In this exercise, you will use the Convert block to reduce the size of the 43-bit word back to a 16-bit value. In this exercise the Reinterpret block has been used to model a more complex design and scaled the data by a factor of 2. You must therefore ensure the output has enough bits above the binary point to represent this increase.

  20. Double-click the Convert block to open the Properties Editor.
  21. In the Fixed-Point Precision section, enter 13 for the Binary Point and click OK.
  22. Save the design.
  23. Click the Run simulation button to simulate the design.
  24. Double-click the Scope to examine the signals.
    Tip: You might need to zoom in and adjust the scale in View > Configuration Properties to view the signals in detail.

    In the following figure you can see the output from the filter (Growth) has values between plus and minus 1. The output from the Reinterpret block moves the data values to between plus and minus 2.

    In this detailed view of the waveform, the final output (Convert) shows no difference in fidelity, when compared to the reinterpret results, but uses only 16 bits.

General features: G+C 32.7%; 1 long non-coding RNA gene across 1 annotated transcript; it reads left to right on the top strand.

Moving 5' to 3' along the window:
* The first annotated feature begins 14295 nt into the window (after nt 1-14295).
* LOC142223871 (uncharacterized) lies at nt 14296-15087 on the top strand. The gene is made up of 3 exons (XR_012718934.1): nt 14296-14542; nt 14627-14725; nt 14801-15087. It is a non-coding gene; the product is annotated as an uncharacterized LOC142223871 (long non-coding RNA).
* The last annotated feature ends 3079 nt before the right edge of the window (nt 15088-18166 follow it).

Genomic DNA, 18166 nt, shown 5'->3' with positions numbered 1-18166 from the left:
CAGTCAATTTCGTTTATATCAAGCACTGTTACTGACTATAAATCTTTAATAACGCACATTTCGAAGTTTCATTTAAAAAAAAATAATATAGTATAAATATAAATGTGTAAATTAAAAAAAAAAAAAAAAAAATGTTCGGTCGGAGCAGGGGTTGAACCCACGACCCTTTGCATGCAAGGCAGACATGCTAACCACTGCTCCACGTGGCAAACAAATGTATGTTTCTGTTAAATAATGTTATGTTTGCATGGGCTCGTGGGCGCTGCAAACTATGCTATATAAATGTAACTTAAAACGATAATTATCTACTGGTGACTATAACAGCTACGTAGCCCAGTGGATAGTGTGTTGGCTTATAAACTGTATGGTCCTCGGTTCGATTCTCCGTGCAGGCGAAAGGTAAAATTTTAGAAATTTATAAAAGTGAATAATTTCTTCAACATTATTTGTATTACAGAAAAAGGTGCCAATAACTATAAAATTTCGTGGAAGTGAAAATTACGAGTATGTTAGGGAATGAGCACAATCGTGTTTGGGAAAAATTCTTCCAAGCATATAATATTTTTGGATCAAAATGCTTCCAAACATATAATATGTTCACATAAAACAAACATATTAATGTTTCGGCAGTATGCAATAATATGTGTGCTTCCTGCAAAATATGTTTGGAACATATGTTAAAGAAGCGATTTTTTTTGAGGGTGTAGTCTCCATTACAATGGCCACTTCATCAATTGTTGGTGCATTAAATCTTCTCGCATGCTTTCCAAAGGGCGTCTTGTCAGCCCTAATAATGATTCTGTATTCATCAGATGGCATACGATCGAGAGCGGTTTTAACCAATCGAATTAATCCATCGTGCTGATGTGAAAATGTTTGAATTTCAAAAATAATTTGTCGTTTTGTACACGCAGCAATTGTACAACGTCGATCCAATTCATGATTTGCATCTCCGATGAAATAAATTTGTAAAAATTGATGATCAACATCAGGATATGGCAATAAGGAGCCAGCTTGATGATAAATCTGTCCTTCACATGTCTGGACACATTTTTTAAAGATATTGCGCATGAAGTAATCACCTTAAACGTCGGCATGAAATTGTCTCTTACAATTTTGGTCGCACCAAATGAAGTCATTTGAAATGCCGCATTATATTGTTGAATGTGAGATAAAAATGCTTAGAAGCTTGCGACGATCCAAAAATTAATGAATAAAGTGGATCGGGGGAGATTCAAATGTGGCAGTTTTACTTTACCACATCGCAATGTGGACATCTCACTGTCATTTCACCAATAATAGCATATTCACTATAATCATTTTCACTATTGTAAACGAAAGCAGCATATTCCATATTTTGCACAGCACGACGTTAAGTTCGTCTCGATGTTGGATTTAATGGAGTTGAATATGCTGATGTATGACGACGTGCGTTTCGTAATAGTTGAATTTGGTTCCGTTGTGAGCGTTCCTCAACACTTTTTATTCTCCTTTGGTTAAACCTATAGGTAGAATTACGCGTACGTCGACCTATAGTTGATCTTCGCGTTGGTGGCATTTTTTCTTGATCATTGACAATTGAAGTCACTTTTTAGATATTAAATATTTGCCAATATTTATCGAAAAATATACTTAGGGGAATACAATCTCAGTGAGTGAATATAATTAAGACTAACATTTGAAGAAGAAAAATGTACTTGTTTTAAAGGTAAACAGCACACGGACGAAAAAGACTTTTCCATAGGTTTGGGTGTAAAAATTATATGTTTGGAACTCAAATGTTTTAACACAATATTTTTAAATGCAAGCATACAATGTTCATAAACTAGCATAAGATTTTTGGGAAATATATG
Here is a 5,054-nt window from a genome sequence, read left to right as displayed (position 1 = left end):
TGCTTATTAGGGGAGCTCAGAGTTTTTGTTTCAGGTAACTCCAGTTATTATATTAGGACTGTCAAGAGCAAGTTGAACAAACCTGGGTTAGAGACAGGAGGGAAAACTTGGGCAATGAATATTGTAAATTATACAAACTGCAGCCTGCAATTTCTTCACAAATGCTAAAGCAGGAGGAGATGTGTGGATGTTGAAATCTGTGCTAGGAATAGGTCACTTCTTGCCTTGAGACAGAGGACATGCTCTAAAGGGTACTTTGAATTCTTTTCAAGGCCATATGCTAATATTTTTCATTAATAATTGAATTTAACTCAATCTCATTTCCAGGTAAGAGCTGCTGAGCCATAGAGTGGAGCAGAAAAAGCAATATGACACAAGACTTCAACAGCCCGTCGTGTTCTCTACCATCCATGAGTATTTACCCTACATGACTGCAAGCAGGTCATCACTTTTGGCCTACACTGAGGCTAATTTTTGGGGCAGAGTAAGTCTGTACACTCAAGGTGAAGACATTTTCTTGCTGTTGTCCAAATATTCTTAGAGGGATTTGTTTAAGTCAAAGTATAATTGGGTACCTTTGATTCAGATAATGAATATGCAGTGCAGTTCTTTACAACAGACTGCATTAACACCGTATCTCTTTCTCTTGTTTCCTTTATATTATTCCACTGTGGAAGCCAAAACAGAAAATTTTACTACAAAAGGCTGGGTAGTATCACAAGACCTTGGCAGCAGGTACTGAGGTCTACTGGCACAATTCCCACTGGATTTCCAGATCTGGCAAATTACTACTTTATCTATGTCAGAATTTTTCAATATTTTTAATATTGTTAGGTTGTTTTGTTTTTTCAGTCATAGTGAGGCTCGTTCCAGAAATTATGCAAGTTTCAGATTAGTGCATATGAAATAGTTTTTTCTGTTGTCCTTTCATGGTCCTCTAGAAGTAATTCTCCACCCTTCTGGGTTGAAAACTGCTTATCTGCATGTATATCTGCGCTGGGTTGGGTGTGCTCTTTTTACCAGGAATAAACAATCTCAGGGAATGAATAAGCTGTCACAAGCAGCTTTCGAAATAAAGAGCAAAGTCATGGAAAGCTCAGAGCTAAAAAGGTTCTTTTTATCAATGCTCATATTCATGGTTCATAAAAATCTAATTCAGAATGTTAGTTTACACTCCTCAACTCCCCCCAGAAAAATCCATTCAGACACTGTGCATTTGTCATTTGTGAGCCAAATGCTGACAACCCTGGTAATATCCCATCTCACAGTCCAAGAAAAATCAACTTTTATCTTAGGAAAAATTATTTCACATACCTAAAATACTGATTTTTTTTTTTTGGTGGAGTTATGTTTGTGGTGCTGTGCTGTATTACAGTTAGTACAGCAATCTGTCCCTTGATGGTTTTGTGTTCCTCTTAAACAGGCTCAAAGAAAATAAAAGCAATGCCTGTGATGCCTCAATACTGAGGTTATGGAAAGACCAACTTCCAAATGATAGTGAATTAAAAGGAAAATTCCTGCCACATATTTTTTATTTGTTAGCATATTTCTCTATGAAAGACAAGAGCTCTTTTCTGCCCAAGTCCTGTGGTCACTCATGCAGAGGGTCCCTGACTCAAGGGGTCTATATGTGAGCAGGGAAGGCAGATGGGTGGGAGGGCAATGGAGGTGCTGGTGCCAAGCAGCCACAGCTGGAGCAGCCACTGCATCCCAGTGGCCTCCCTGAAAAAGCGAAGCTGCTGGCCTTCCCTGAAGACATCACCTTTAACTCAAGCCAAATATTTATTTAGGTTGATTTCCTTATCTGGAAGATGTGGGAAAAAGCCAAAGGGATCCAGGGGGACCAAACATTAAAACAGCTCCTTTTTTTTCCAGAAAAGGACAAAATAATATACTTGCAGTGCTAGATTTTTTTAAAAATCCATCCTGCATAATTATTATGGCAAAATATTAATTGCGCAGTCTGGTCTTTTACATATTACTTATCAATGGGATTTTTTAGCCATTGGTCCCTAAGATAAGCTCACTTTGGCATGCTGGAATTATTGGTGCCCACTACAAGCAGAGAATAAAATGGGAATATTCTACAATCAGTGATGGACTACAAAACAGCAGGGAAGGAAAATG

The final step is to synthesize this design into hardware.

  25. Double-click the System Generator token to open the Properties Editor.
  26. On the Compilation tab, ensure the Compilation target is IP catalog.
  27. On the Clocking tab, under Perform analysis select Post Synthesis and from Analyzer type menu select Resource. This option gives the resource utilization details after completion.
    Note: In order to see accurate results from Resource Analyzer Window it is recommended to specify a new target directory rather than use the current working directory.
  28. Click Generate to compile the design into a hardware description. After completion, it generates the resource utilization in Resource Analyzer window as shown in the following figure.

  29. Click OK to dismiss the Compilation status dialog box.
  30. Click OK to dismiss the System Generator token.

    Notice, as compared to the results in Step 1, these results show approximately:

    • 45% more Flip-Flops
    • 20% more LUTs
    • 30% more DSP48s

    However, this design contains both the original floating-point filter and the new fixed-point version: the fixed-point version therefore uses approximately 75-50% fewer resources with the acceptable signal fidelity and design performance.

  31. Exit Vivado.
  32. Exit the Lab1_4_2.slx worksheet.